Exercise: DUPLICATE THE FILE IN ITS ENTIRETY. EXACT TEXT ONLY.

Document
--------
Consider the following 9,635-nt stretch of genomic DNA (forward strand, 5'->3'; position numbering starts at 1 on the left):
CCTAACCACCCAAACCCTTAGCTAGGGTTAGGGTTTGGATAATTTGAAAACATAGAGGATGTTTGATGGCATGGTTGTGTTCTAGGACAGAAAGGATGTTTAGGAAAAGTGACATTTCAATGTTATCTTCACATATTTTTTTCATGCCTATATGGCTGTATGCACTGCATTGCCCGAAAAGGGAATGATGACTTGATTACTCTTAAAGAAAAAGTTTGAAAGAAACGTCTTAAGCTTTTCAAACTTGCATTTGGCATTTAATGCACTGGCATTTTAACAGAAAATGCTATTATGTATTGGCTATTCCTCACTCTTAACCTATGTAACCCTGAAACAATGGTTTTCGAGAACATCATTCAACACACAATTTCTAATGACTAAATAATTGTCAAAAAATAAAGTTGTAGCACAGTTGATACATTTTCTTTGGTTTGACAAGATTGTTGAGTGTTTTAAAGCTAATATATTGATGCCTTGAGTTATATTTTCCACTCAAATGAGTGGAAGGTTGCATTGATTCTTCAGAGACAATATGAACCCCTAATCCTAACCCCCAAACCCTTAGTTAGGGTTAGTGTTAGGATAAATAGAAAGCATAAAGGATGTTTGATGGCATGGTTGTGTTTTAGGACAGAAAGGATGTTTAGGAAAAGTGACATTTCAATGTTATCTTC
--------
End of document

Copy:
Consider the following 9,635-nt stretch of genomic DNA (forward strand, 5'->3'; position numbering starts at 1 on the left):
CCTAACCACCCAAACCCTTAGCTAGGGTTAGGGTTTGGATAATTTGAAAACATAGAGGATGTTTGATGGCATGGTTGTGTTCTAGGACAGAAAGGATGTTTAGGAAAAGTGACATTTCAATGTTATCTTCACATATTTTTTTCATGCCTATATGGCTGTATGCACTGCATTGCCCGAAAAGGGAATGATGACTTGATTACTCTTAAAGAAAAAGTTTGAAAGAAACGTCTTAAGCTTTTCAAACTTGCATTTGGCATTTAATGCACTGGCATTTTAACAGAAAATGCTATTATGTATTGGCTATTCCTCACTCTTAACCTATGTAACCCTGAAACAATGGTTTTCGAGAACATCATTCAACACACAATTTCTAATGACTAAATAATTGTCAAAAAATAAAGTTGTAGCACAGTTGATACATTTTCTTTGGTTTGACAAGATTGTTGAGTGTTTTAAAGCTAATATATTGATGCCTTGAGTTATATTTTCCACTCAAATGAGTGGAAGGTTGCATTGATTCTTCAGAGACAATATGAACCCCTAATCCTAACCCCCAAACCCTTAGTTAGGGTTAGTGTTAGGATAAATAGAAAGCATAAAGGATGTTTGATGGCATGGTTGTGTTTTAGGACAGAAAGGATGTTTAGGAAAAGTGACATTTCAATGTTATCTTC